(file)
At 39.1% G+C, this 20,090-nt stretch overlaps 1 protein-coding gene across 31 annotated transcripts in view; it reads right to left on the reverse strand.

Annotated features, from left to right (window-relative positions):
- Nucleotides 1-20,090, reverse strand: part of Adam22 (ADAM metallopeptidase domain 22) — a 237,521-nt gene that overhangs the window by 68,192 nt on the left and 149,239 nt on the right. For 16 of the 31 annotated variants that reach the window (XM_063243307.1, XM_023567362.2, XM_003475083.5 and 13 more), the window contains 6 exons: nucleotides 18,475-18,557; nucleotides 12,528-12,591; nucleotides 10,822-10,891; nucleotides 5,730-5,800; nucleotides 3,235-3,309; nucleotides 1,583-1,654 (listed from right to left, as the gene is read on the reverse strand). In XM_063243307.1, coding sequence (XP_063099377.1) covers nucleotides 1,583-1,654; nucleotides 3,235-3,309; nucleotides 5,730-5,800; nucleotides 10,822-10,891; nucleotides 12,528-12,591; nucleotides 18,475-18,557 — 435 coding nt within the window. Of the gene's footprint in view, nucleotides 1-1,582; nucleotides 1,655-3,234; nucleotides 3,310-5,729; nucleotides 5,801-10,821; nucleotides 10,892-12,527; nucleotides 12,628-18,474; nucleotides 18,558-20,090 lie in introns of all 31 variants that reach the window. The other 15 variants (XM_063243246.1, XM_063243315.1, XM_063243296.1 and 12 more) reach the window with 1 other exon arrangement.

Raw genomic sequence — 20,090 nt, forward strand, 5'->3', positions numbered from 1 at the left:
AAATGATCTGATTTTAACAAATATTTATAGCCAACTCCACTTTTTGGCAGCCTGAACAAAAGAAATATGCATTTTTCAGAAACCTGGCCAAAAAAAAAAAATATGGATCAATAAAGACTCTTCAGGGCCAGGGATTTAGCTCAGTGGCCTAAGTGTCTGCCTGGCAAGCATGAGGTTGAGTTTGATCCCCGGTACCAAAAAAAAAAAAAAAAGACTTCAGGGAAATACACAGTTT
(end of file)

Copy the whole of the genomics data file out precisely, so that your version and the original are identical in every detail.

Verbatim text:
At 39.1% G+C, this 20,090-nt stretch overlaps 1 protein-coding gene across 31 annotated transcripts in view; it reads right to left on the reverse strand.

Annotated features, from left to right (window-relative positions):
- Nucleotides 1-20,090, reverse strand: part of Adam22 (ADAM metallopeptidase domain 22) — a 237,521-nt gene that overhangs the window by 68,192 nt on the left and 149,239 nt on the right. For 16 of the 31 annotated variants that reach the window (XM_063243307.1, XM_023567362.2, XM_003475083.5 and 13 more), the window contains 6 exons: nucleotides 18,475-18,557; nucleotides 12,528-12,591; nucleotides 10,822-10,891; nucleotides 5,730-5,800; nucleotides 3,235-3,309; nucleotides 1,583-1,654 (listed from right to left, as the gene is read on the reverse strand). In XM_063243307.1, coding sequence (XP_063099377.1) covers nucleotides 1,583-1,654; nucleotides 3,235-3,309; nucleotides 5,730-5,800; nucleotides 10,822-10,891; nucleotides 12,528-12,591; nucleotides 18,475-18,557 — 435 coding nt within the window. Of the gene's footprint in view, nucleotides 1-1,582; nucleotides 1,655-3,234; nucleotides 3,310-5,729; nucleotides 5,801-10,821; nucleotides 10,892-12,527; nucleotides 12,628-18,474; nucleotides 18,558-20,090 lie in introns of all 31 variants that reach the window. The other 15 variants (XM_063243246.1, XM_063243315.1, XM_063243296.1 and 12 more) reach the window with 1 other exon arrangement.

Raw genomic sequence — 20,090 nt, forward strand, 5'->3', positions numbered from 1 at the left:
AAATGATCTGATTTTAACAAATATTTATAGCCAACTCCACTTTTTGGCAGCCTGAACAAAAGAAATATGCATTTTTCAGAAACCTGGCCAAAAAAAAAAAATATGGATCAATAAAGACTCTTCAGGGCCAGGGATTTAGCTCAGTGGCCTAAGTGTCTGCCTGGCAAGCATGAGGTTGAGTTTGATCCCCGGTACCAAAAAAAAAAAAAAAAGACTTCAGGGAAATACACAGTTT